# How to compare the contents of a column of the same data table

I have this table:

and I want to get the rows that are equal to the first three columns, like this:

I've tried these functions, but when I get the index of the lines, r doesn't give the output that I want:

df$obj<-sapply(c("sample1", "sample2", "sample3"), function (comparison) { df$sample1 == df[comparison]
})

• following on from my dplyr suggestion on your previous question: filter(df, sample1 == sample2 & sample1 == sample3) Note that a and A are not the same. If you want a case-insensitive matching, use filter(df, toupper(sample1) == toupper(sample2) & toupper(sample1) == toupper(sample3)) Commented May 18, 2018 at 16:40
• but in that way you only get comparison between two columns, you see? you can have the same result between sample 1 and sample 2 , but when you are going to compare sample 1 and sample 3, the result can be different than the previous one Commented May 18, 2018 at 16:53
• I'm not sure what you mean. If sample1 == sample2 and sample1 == sample3, then sample2 has to be equal to sample3. Unless I'm misunderstanding your goal. My code will turn your example input into your desired output though Commented May 18, 2018 at 17:05

Loop through 3 columns by row using apply, then convert toupper case (as we want a same as A), get unique, and get lengths, if length is 1 then all 3 values are equal:

df1[ lengths(
apply(df1[, 1:3], 1, function(i) unique(toupper(i)))
) == 1, ]


This would scale better if we want to compare 4, 10, n(?) columns.

No need to use dplyr, we can do this using base, see below example:

# reproducible example data
df1 <- data.frame(
t(data.frame(
one = c("A", "A", "A", "C", "C", "C"),
two = c("A", "A", "A", "A", "A", "C"),
thr = c("A", "A", "A", "A", "A", "A"),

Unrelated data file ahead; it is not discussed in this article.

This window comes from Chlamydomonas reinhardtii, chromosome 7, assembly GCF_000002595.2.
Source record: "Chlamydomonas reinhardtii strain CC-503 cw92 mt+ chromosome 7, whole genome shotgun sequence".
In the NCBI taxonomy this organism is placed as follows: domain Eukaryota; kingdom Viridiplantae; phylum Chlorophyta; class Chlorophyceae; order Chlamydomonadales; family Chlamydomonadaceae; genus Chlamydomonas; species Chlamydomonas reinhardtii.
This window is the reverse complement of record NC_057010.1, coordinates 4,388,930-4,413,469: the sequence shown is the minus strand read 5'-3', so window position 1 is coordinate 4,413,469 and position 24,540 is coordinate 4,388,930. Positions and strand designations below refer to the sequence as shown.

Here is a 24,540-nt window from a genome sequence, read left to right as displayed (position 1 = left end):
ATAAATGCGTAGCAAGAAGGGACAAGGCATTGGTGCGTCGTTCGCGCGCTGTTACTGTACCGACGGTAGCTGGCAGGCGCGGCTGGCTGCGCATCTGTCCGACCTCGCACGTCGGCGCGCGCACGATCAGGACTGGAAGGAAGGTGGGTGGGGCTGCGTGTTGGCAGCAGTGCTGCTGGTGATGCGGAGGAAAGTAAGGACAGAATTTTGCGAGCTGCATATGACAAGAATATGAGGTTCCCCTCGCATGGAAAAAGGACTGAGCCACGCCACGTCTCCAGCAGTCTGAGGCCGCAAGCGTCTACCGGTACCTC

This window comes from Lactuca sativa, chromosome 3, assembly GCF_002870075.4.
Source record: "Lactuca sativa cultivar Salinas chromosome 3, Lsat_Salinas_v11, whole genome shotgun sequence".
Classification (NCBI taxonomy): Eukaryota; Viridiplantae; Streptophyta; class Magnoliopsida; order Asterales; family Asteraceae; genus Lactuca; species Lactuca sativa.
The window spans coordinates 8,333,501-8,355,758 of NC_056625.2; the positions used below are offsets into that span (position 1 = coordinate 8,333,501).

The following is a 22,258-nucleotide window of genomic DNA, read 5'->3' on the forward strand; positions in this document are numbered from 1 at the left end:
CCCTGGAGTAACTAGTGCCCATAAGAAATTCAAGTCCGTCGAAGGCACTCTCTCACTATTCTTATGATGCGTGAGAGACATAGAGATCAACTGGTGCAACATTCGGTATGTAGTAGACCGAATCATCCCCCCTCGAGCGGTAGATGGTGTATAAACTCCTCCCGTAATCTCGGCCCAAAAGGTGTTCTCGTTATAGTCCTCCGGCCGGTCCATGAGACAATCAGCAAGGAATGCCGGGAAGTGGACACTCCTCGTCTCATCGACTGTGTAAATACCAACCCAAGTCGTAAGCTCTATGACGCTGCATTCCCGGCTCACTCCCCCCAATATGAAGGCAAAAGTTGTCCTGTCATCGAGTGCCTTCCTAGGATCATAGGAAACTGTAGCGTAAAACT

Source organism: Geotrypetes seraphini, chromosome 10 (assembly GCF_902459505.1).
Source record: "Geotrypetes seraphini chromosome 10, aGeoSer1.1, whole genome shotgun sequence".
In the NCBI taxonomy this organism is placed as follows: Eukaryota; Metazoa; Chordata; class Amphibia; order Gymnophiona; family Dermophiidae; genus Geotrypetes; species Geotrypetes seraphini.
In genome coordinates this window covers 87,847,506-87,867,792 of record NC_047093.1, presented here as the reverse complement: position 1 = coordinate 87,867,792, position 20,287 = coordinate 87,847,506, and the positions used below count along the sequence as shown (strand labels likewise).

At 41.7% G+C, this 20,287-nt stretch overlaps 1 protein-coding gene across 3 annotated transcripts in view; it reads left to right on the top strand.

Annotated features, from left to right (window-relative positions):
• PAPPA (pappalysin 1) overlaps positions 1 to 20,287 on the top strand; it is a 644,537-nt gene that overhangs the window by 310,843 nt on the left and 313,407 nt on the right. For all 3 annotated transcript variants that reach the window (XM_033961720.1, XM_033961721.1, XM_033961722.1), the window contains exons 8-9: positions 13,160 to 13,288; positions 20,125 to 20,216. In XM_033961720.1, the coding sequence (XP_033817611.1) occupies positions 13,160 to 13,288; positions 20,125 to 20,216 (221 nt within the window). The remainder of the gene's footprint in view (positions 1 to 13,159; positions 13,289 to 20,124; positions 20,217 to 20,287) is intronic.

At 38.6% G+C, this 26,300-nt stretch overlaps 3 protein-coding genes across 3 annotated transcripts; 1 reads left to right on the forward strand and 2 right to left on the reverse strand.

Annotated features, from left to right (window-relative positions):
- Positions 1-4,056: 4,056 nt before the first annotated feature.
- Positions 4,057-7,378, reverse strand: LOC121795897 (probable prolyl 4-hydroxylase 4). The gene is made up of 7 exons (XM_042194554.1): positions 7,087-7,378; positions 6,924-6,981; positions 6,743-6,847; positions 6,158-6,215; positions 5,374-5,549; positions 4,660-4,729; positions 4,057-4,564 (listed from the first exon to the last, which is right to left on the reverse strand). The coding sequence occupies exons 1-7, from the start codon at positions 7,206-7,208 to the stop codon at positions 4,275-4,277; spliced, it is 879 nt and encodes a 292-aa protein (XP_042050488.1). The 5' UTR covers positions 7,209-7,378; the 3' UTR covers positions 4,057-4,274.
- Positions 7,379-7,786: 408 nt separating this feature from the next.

fou = c("C", "A", "A", "A", "A", "A"))),
stringsAsFactors = FALSE)

df1
#     X1 X2 X3 X4 X5 X6
# one  A  A  A  C  C  C
# two  A  A  A  A  A  C
# thr  A  A  A  A  A  A
# fou  C  A  A  A  A  A

# solution, subset using logical index:
selection <- df1[df1[, 1] == df1[, 2] & df1[, 1] == df1[, 3], ]

selection
#     X1 X2 X3 X4 X5 X6
# one  A  A  A  C  C  C
# two  A  A  A  A  A  C
# thr  A  A  A  A  A  A

• To be fair, you don't really need dplyr for anything. I just think it's easier to wrap your head around filter then a command that repeats the name of the data frame 5 times, along with 5 sets of square brackets and 5 commas. Personal preference though I guess. Commented May 18, 2018 at 17:00
• @heathobrien, you are right dplyr is a great tool, and I think for some difficult tasks even necessary. For row selection with conditional statements I am used to select this (old fashion) way. But with dplyr would certainly be good as well.
– benn
Commented May 18, 2018 at 17:08
• t(data.frame(…)) is an odd pattern, since t always converts data.frames to matrices, and assigning the result to a variable called df is actively misleading. Commented May 22, 2018 at 10:14
• @KonradRudolph, that was to make a workable example. I understand that you don't like my style (also from previous comments), feel free to put your own answer.
– benn
Commented May 22, 2018 at 10:16
• @b.nota Actually I have no problem with the style of this answer, I think it actually works well otherwise. But, to clarify, my previous comment wasn’t about style. Commented May 22, 2018 at 10:24